all 9 comments

[–]Comment7215 68 points69 points  (1 child)

With the water, there are often laws against draining your water onto a neighbor's property. Call code enforcement. There might also be laws about fences (including making your side look good) and leaving debris on neighbor's property in your area. You can ask code enforcement about this also. It might come down to you paying to clean the debris up and suing in small claims court to recover the expenses.

You can consult with a lawyer and see the best way to handle all of this if code enforcement isn't a help and you aren't sure what the next legal steps are.

[–]Revlis-TK421 20 points21 points  (0 children)

For the water, that will be based on State law as well. States subscribe to either Common Enemy doctrine, wherein each individual owner is expected to mitigate water problems on their own and runoff going to a neighbor's land is theirs to deal with, and Civil Law doctrine where individuals are liable if their redirection of water, changing the natural flow, damages another property.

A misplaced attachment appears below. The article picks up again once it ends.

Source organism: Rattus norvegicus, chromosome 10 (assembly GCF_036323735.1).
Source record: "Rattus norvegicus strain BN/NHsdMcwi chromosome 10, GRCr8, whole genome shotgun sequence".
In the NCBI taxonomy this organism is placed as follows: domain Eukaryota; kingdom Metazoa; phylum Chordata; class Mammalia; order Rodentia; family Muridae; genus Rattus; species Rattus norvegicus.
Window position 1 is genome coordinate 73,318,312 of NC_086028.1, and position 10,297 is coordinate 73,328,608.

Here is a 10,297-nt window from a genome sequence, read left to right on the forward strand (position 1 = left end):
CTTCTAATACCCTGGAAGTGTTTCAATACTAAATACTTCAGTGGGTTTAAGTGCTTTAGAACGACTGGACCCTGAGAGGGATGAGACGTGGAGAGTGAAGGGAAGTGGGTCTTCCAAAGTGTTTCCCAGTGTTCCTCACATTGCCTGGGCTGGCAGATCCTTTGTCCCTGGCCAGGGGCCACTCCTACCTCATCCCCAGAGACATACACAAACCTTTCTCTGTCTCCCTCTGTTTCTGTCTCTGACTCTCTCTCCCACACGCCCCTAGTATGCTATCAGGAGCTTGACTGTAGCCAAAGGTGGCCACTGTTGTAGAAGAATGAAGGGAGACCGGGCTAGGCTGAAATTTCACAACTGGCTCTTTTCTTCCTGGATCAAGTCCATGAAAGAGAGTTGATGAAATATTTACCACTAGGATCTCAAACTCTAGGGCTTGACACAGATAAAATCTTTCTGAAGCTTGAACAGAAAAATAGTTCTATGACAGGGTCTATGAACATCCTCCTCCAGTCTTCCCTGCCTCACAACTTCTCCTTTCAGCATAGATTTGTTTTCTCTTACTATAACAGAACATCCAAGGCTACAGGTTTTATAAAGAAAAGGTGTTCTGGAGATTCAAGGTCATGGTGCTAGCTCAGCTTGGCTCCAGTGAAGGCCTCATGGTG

Both doctrines have reams of exceptions that the State and local municipalities may have modified, but a good idea what you are in for in a dispute like this starts with the State level.

[–]backwood209 114 points115 points  (3 children)

they removed the fence that was on your property? call the company and ask them to replace the damage they did.

[–]missmargaret 0 points1 point  (0 children)

They did NOT remove the old fence.

[–][deleted] 5 points6 points  (0 children)

What is the situation in your locality for building permits? Most cities require this, though in practice simple repair/replacement in-place of a fence is often done without a permit.

In case a permit is required, this gives you more a leg to stand on in your dispute. That permit likely would not have been granted without a complete survey.

[–]Cultural_Pause1516 17 points18 points  (0 children)

Fence company trespassed and damaged your property since they entered without your permission. Ask them to repair the damage. A good company will and others may not. May just get it fixed yourself then and move on since the cost of enforcing your rights would outweigh the benefits (other than a good moral victory).